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About Don Carlos Newton

Don Carlos Newton “was born in Wyoming county, New York, in the town of Alexander, between Attica and Batavia, August 26, 1832. His father, Levi Newton, was born in Darien, New York, April 12, 1810, and arrived in Batavia, Illinois in September 1854. Here he established the Newton Wagon Company and built up a mammoth concern, turning out four thousand wagons per year. He continued an active factor in the business life of the community until June 29, 1879, when his life’s labors were ended in death. He married Rachel Cooley, a daughter of Thomas and Rachel (Taggart) Cooley and a sister of the great jurist, Thomas Cooley.

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Mary (Prindle) Newton and her daughter May (Batavia Depot Museum)

Captain Don Carlos Newton was educated at the Alexander Academy and in Allegheny College in Meadville, Pennsylvania. He then went into business with his father in wagon manufacturing at Attica, New York, and in 1854 the plant there was destroyed by fire. [See The Making of the Newton Wagon Company] On account of the large sales which the firm enjoyed in northern Illinois, especially in Kane County, they removed their business to Batavia and Captain Newton remained a factor in the control of the enterprise until his death, which occurred October 8, 1893…

At the time of the Civil War, Captain Newton responded to the country’s call for aid, enlisting in the 52nd [Illinois] Regiment at Geneva. He helped to form Co. D, was elected lieutenant, and in December of the same year, was promoted to the captaincy. He then went to the front for three years and was mustered out in December 1864 in Savannah, Georgia. He participated in many important battles including the engagements at Shiloh, the siege of Corinth, Chattanooga, the Atlanta campaign, and Sherman’s march to the Sea. At the close of the war he returned to Batavia and resumed his manufacturing interests.

On the 27th of October 1853, Mr. Newton was married to Miss Mary Marie Prindle, a daughter of Abijah Legore and Caroline (Pearl) Prindle of New York.” [Source: History of Kane County, Illinois, Vol. 2, page 304, by Rodolphus Waite Joslyn]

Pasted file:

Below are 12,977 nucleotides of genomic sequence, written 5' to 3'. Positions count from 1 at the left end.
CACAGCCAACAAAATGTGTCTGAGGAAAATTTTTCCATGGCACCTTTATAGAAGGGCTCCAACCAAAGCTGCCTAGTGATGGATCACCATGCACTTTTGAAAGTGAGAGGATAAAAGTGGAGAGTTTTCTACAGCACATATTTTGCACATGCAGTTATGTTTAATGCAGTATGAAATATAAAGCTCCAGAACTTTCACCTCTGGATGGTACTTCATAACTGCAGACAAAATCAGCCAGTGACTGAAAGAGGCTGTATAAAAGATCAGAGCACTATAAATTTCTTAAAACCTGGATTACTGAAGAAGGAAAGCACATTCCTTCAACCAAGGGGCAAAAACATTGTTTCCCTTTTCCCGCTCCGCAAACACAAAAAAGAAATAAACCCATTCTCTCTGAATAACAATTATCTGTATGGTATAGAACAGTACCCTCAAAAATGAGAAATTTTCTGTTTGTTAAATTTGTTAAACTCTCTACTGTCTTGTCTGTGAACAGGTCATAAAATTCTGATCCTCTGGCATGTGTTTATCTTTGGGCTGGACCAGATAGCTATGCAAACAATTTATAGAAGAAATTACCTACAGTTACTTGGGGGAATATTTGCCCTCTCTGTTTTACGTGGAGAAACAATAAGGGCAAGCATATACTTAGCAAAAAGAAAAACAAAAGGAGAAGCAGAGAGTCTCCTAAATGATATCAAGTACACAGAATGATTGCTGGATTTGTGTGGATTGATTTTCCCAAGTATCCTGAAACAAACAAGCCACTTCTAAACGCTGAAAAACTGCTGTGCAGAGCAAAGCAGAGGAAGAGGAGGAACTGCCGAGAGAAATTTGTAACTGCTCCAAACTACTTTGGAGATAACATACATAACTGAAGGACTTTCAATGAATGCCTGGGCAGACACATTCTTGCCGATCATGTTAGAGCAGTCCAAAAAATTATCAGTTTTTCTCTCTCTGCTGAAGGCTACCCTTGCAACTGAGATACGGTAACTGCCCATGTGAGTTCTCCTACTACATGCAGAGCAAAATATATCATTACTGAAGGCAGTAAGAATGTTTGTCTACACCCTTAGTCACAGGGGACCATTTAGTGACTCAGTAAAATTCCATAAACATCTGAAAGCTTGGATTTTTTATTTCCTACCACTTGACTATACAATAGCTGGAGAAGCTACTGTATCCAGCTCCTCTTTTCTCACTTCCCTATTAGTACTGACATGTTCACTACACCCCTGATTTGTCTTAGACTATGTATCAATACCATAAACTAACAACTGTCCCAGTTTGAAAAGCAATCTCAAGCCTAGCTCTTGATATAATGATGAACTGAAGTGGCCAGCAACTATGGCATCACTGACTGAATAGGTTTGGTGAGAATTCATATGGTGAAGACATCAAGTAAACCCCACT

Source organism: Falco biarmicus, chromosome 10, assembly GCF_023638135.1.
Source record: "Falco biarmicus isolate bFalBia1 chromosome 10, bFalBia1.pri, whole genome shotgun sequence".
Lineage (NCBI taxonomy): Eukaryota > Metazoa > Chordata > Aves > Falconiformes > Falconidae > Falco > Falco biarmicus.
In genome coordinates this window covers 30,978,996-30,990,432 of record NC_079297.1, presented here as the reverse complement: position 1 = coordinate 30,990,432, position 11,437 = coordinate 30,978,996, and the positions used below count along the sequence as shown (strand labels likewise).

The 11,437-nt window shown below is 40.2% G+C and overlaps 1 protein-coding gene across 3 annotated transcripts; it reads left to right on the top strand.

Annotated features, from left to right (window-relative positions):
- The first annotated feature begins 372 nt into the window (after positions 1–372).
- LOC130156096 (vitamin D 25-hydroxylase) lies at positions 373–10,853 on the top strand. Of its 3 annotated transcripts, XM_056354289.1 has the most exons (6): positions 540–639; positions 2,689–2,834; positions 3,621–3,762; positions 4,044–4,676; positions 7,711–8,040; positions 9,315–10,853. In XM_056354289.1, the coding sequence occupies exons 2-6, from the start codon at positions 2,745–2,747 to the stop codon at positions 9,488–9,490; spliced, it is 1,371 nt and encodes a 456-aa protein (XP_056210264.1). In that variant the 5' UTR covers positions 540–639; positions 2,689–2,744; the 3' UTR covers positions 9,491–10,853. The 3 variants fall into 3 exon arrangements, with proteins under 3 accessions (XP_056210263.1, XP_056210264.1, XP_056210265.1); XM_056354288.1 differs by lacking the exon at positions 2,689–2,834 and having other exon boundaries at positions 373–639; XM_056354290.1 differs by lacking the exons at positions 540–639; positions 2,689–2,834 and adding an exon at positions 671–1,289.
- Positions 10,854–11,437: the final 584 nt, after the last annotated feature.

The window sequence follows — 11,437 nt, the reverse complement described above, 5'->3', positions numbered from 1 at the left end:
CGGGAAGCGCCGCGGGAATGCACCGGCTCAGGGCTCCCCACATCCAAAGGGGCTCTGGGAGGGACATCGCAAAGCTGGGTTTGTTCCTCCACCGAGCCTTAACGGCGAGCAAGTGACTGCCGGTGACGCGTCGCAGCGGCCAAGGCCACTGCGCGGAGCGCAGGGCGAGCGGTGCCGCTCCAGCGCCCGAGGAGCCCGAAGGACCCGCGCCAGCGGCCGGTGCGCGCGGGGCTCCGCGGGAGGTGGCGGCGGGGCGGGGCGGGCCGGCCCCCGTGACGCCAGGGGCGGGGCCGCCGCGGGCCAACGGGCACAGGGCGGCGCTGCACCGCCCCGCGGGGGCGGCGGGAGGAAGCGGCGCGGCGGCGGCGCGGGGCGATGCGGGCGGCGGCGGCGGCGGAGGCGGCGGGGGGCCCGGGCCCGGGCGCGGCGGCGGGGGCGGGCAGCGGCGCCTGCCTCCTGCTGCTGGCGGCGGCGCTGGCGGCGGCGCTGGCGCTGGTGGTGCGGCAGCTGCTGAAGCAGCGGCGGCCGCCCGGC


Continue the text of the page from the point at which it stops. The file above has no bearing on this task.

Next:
In his letters, Capt. Newton refers frequently to his brother, Orrin Waters Newton (1834-1876). Orrin was married first in November 1855 to Helen Frances Hoyt. He married his second wife, Margaret (“Maggie”) Powers, on 25 July 1863. Orrin served in the 15th Illinois Infantry.

There are also frequent references to Jason Richards Prindle (1844-1900), a younger brother of Mary (Prindle) Newton. Jason served as a private and a musician in Co. D, 52nd Illinois with his brother-in-law, Capt. Newton. Also serving in the same company were Jason’s brothers, James (“Jim”) Prindle and Legore Prindle—the latter dying of disease during the war. Though advanced in years, Abijah Legore Prindle (Mary’s father), also served in Company D with his three sons but he was sent home after the Battle of Shiloh, unable to withstand further the rigors of camp life. Jason Prindle is the only son who served out his enlistment, though he was absent for several months after the battle of Shiloh suffering from ill health.

Finally, I should mention that Capt. Newton writes often of his home in Batavia which appears to have been of relatively recent clapboard construction—not yet even painted on the exterior when he volunteered for service. The Captain’s current brick home, built in 1878, still stands at the corner of Wilson and Batavia Avenue in Batavia but I often wondered while transcribing the letters where the home he and Mary shared in Batavia was located during the Civil War. Through the solicitation of assistance  from George H. Scheetz, Director of the Batavia Public Library, he informed me that the Captain’s residence was located on the same plot of land as his current house, sandwiched between the property of his father’s residence and that of his neighbor, Charles A. Wright. George also discovered that Newton purchased his lot for $500 in November 1860. In January 1861, Newton borrowed $690 from William Coffin (the Coffin Bank was the first bank in Batavia) which was probably used to build the home. The debt was paid and the mortgage released in September 1863.

Newton’s Letters

In 2020, I had the rare opportunity to transcribe most of these letters for a client who had held them in a private collection for many years. He planned to sell them and wished for the historical content to be preserved as a virtual archive. Some of Newton’s letters were found in the archives of the Batavia Historical Society and I have transcribed these and added them to this webpage as well, making in total over 260 letters—an incredible number. Most certainly there would have been more had Capt. Newton’s wife not visited and stayed with him in the field, both at Corinth, Mississippi, and later at Germantown, Tennessee. At Corinth, Mary Newton was with her husband for six months, during which time no letters were written. Some of Mary’s letters are also in the Batavia Historical Society but I have not transcribed them. I may yet add them to this collection at some point. To find the letters held in Batavia, go to Civil War Letters and Diaries.